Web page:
The Damned [Import]
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This brooding, operatic movie about Nazism makes Cabaret look like wholesome family fare. The family in The Damned is a symbol of German society circa 1934. The Krupp-like steel magnate Baron von Essenbeck represents the spineless establishment. The Nazis kill the baron, then frame one heir apparent, a socialist (married to the stunning Charlotte Rampling). A bearish, boorish Essenbeck representing the SA, the Nazis' early goon squad, takes the reins. But Hitler murdered the SA in the 1934 "Night of the Long Knives," providing The Damned with its bravura action scene, a Nazi massacre at a gay SA orgy. The winning Essenbeck is the murderous, pedophilic, transvestite, mother-rapist Martin (sharp-featured Helmut Berger), who represents Nazism. Though he's better in director Luchino Visconti's 1971 Death in Venice, Dirk Bogarde is classy as Martin's stepdad. The Damned got an Oscar screenplay nomination, and Vincent Canby called Berger's Martin "the performance of the year." --Tim Appelo --This text refers to an out of print or unavailable edition of this title.
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Top Customer Reviews
The heir to the dynasty is the elegant, amoral Martin (Helmut Berger), the only child of Joachim's son who has died in World War I and the beautiful, unscrupulous Baroness Sophie Von Essenbeck (Ingrid Thulin). Sophie is enamored of the ambitious Friedrich Bruckmann (Dirk Bogarde), and plans to use her son as a pawn to promote Friedrich's rise to power as head of the family business. Yet Sophie, in spite of her passionate love for Friedrich, is pathologically attached to Martin, who in turn has a psychopathic attraction to little girls. To guarantee the Nazis' control of the steel works, Friedrich conspires with the diabolical SS officer Aschenbach (Helmut Griem) in the killing of old Joachim, and later in the assassination of Martin's uncle Konstantin (Rene Koldehoff) during a homosexual orgy of SA followers on the Night of the Long Knives.Read more ›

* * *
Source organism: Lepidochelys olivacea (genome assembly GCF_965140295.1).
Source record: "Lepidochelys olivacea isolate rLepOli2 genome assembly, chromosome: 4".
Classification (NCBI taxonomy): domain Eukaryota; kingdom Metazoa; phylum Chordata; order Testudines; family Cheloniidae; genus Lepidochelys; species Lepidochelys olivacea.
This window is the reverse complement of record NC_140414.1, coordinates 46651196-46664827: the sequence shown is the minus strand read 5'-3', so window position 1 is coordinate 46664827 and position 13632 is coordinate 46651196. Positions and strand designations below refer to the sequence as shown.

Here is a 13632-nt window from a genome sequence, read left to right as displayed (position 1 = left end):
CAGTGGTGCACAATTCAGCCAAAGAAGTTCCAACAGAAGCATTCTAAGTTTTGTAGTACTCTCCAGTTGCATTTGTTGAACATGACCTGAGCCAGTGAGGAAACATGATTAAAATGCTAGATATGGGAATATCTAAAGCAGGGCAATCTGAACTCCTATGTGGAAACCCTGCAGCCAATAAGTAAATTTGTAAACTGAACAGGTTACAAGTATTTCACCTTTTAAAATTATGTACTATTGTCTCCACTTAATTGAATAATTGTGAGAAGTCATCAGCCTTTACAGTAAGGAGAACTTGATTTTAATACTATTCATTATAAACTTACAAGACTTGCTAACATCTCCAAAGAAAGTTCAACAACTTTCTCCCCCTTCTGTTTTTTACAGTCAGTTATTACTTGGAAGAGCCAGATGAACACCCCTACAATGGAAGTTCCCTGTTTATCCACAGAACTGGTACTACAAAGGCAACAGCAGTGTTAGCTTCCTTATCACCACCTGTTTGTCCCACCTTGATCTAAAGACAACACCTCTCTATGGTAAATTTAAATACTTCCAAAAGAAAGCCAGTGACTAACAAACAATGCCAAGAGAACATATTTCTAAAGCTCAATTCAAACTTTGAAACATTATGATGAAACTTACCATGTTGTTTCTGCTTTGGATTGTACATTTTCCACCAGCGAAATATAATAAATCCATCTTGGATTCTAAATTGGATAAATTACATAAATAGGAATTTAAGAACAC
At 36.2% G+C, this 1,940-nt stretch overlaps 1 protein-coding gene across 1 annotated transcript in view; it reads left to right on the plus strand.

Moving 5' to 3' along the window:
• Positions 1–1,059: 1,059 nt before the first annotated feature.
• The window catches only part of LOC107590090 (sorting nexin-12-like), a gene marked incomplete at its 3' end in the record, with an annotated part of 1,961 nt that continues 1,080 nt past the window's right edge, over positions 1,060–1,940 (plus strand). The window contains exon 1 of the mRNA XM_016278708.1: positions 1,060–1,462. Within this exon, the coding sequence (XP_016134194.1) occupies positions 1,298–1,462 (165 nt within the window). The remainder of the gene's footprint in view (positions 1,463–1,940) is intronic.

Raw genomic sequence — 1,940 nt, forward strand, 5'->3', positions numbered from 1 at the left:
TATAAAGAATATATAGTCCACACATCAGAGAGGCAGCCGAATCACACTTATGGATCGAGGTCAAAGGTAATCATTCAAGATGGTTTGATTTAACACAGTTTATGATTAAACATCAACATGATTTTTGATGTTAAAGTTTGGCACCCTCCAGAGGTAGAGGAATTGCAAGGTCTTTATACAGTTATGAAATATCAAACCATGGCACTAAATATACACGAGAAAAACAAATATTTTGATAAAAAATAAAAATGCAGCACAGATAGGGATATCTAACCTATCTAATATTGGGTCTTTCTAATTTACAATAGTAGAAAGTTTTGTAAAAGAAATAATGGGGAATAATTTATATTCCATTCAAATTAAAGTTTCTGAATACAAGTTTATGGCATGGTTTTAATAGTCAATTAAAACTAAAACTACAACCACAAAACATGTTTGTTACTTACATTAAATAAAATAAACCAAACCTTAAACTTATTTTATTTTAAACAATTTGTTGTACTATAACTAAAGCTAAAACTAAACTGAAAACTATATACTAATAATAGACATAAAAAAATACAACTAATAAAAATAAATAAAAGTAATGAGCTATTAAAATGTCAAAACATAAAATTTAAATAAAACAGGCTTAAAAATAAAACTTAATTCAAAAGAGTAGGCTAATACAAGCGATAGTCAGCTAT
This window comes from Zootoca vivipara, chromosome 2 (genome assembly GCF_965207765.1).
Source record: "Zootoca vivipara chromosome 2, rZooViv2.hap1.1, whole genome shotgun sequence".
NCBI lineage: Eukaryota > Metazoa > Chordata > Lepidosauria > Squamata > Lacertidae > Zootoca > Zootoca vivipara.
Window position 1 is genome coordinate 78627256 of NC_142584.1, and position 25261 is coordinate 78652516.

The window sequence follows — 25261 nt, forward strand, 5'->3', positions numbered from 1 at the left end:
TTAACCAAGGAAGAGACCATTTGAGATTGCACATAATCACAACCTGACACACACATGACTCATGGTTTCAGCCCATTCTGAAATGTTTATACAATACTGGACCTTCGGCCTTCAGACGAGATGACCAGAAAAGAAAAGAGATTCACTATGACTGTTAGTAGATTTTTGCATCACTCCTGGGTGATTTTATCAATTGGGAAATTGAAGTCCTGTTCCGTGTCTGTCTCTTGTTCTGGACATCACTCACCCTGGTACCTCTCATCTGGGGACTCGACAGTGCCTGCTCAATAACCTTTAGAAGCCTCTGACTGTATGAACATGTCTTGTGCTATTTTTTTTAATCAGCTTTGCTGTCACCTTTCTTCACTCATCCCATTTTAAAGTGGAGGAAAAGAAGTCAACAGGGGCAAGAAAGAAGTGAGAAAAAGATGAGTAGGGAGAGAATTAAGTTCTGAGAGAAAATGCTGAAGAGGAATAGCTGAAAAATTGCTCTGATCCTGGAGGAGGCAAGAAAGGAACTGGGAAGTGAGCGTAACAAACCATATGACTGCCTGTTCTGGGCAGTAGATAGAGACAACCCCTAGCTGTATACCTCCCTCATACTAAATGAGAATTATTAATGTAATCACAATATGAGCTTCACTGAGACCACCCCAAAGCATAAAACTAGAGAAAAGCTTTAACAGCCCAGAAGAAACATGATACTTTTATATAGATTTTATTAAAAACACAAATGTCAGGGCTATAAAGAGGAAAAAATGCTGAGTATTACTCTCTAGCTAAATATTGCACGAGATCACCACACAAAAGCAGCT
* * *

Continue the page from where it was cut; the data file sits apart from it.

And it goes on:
*"the Look" of the damned is nothing short of beautiful: the clothes and fashions of early 1930s Europe, the oppulance of the Von Essenbeck's home, the use of the color red against sombre tones. Mesmerizing!
First off, this is indeed the UNCUT VERSION, don't let the R rating fool you. It runs 157 minutes (as compared to my old 147 minute VHS tape), and according to the MPAA ratings database, this uncut version was resubmitted this year and received an R rating (it was originally X-rated in 1969). Way to go WB DVD giving us this classic in all it's uncut, shocking glory!
Also, the quality of the DVD is probably as good as it's going to get! No need to complain when we've got a widescreen uncut print on our hands, right? The movie is old so it's not going to look clean and crisp and new like a DVD of "Daddy Day Care" or "Gigli." I'm just glad it's out on DVD now and I hope that in this format the movie will now be discovered by people who haven't yet seen it.
Maybe I'm hyping it up too much, and I'm sure a lot of people will disagree with me and find the movie too boring, but it takes its time and after watching it, you look back and everything you've been exposed to in the film seems like an unsettling dream. That's entertainment!
Finally, regarding whether or not The Damned has in fact been edited to an R rating. I saw this movie in a theater when it was first released, and while I will concede that my memory may be flagging, I honestly do not recall any scene that has been trimmed. I believe that the X rating in 1969 is a reflection of the moral standards of the period. This movie includes issues of rape, pedophilia, and incest which were taboo in movies during this period. Think of the landmark X rated movies such as "Last Tango in Paris", and "I am Curious Yellow". In both cases, seen by today's rating standards, these two movies only warrant an R rating. I believe "The Damned" falls into the same category.
Most recent customer reviews
Wallowing around in all of the sensationalism is an interesting story--about how the German upper classes tried to use Hitler and wound up being used by him--and how a lucky few,... Read morePublished on March 17 2004 by Matthew Patton
Oh, how disappointing! This is such a great movie and it deserves better treatment. As somebody already pointed out, the sound is aweful, but the compression as well is so low... Read morePublished on March 15 2004 by Alfred Viola
This is the "R" rated version of " The Damned".And all "R" rated versions are slightly cut and censoured.When will we see the uncut version ?Published on Feb. 19 2004
I'm jumping for joy that Warner Bros. has decided to finally release this movie onto DVD! I watched it in high school and wrote a report about it and I've always thought it was an... Read morePublished on Jan. 2 2004 by Nick
'The Damned' is Visconti's masterpiece centered in Nazi Germany and focuses on the downward spiral of a wealthy family. Read morePublished on Feb. 17 2003 by W. Pender
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